YouTube on Monday admitted that its family-friendly restricted mode had wrongly labeled some videos on its site. The company apologized and promised to fix the error after users complained that the site was filtering some videos about lesbian, gay, bisexual and transgender issues.
“The bottom line is that this feature isn’t working the way it should,” Johanna Wright, vice president for product management, said in a blog post Monday evening. “We’re sorry and we’re going to fix it.”
YouTube was pressed over the weekend by some of its biggest stars to address the issue, and the statement on Monday evening appeared to go further to address some of the complaints than a pair of previous statements, released on Sunday and Monday afternoon.
Calum McSwiggan, who makes videos about gay rights and other issues, was among those who asked YouTube to address the problem over the weekend. On Monday night, he said on Twitter that he was “really happy” with the response from the company, which specifically mentioned one of his blocked videos in its statement.
In its statement on Sunday, YouTube said that many videos featuring lesbian, gay, bisexual and transgender content were unaffected by the filter, an optional parental-control mode, and that it targeted only those that discussed delicate topics such as politics, health and sexuality.
But some video creators, including the musicians Tegan and Sara and Tyler Oakley, a YouTube personality and gay-rights advocate, disagreed, pointing to blocked content that they argued was suitable for children of any age and did not discuss such subjects. They also said the filtering shielded lesbian, gay, bisexual and transgender children from the resources and support the videos can provide.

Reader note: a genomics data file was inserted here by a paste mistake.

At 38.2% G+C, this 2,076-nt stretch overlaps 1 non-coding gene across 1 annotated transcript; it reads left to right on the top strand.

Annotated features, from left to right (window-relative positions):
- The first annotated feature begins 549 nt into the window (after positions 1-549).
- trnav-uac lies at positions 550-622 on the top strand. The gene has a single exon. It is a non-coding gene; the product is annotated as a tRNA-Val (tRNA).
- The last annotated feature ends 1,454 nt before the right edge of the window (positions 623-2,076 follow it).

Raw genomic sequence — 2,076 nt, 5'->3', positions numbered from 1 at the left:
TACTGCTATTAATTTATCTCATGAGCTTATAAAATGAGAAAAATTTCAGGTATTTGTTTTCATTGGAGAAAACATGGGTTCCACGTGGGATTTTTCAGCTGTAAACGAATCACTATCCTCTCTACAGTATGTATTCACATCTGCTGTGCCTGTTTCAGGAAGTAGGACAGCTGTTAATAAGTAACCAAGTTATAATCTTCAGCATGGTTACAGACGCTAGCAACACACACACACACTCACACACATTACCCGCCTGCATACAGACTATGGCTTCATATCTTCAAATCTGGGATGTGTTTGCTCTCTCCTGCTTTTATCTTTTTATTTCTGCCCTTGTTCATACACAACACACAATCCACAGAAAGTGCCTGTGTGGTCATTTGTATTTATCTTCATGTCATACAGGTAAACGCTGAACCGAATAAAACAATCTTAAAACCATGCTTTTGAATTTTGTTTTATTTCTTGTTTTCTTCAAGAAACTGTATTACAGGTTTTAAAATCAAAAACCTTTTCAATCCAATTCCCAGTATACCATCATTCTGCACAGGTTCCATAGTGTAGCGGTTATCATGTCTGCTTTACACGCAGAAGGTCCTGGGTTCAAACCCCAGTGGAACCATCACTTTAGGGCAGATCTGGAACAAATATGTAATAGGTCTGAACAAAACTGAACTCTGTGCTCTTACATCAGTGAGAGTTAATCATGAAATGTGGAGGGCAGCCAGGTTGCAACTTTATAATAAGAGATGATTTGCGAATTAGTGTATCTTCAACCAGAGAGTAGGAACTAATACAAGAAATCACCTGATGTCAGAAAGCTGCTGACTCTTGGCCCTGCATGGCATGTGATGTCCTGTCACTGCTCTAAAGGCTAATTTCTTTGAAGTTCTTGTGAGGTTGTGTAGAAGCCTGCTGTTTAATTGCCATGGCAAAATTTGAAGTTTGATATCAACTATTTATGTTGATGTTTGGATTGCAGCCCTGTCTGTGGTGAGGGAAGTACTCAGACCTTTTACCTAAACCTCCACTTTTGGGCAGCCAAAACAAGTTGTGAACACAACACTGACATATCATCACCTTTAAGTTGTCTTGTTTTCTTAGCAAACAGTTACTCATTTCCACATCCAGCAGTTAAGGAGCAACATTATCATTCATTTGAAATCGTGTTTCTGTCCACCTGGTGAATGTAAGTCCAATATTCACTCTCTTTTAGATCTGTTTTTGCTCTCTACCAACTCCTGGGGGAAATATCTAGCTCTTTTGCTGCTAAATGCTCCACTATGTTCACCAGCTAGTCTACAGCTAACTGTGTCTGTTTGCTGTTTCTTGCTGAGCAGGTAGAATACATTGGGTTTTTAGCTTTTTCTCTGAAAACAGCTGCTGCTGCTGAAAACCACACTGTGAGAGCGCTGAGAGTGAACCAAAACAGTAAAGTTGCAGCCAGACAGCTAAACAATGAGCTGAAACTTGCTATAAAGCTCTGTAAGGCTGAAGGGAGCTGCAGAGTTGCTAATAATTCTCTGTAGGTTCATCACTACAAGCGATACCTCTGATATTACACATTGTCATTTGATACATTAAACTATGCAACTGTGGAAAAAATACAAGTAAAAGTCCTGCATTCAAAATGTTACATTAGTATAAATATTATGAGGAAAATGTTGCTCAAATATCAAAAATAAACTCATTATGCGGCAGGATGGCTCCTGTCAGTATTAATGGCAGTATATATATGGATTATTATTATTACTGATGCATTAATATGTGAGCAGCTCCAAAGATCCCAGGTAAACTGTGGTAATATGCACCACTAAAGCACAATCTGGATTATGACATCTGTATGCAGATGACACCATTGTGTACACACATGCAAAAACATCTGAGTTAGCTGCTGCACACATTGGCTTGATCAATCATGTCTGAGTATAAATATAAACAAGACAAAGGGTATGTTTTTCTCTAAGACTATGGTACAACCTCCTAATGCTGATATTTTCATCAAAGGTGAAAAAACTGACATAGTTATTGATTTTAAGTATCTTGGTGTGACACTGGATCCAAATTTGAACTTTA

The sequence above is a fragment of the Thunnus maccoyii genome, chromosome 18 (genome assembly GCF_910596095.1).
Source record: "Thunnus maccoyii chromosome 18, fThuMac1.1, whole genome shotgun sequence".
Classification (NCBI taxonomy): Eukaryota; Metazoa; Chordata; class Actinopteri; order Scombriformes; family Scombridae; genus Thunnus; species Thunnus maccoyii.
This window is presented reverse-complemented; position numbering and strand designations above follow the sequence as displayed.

Tegan and Sara, among others, responded to the statement released on Monday with measured praise, expressing thanks for the acknowledgment of the mistake while seeking clarity on how restricted mode works.
Still others questioned whether the filtering was even necessary.
YouTube on Monday described restricted mode, which was introduced in 2010, as “an optional feature” for institutions like schools that now accounts for only about 1.5 percent of all daily views.
“It will take time to fully audit our technology and roll out new changes, so please bear with us,” Ms. Wright said on Monday.
Restricted mode relies on “community flagging, age restrictions and other signals” to identify which videos to filter, according to an official description. The company has said the feature is not 100 percent accurate.
In its initial response, posted on Twitter on Sunday night, YouTube said that it was “so proud” to host L.G.B.T. voices and that it was “looking into your concerns.”
But some considered that response insufficient.
Stef Sanjati, who shares videos about transgender issues and her transition, said the statement fell short.
Jenna Marbles, who with 17 million subscribers is among YouTube’s most popular stars, responded with incredulity to the site’s statement that only a small subset of users enable restricted mode.
The filtering issue was highlighted in a video on Thursday by the British user Rowan Ellis, who suggested that YouTube’s restricted mode appeared to have “some kind of targeted effect” for L.G.B.T. individuals.
Over the weekend, many video creators and users complained on Twitter, recycling the hashtag #YouTubeIsOverParty, which was trending worldwide by Sunday night.
“YouTube has always been a place where you can find someone just like you,” Gigi Lazzarato, a transgender YouTube star better known as Gigi Gorgeous, said in a video encouraging the company to address the issue that was posted before any of the company’s statements.
Ms. Lazzarato, who stars in a YouTube-produced documentary about her transition and who posted the video before YouTube issued its Twitter statement, noted that many of the videos in which she discusses her transition were blocked under restricted mode. Such content can be educational for children struggling with their own gender identity, she said.
“That video might be the ultimate tipping point for them in their transition,” she said.
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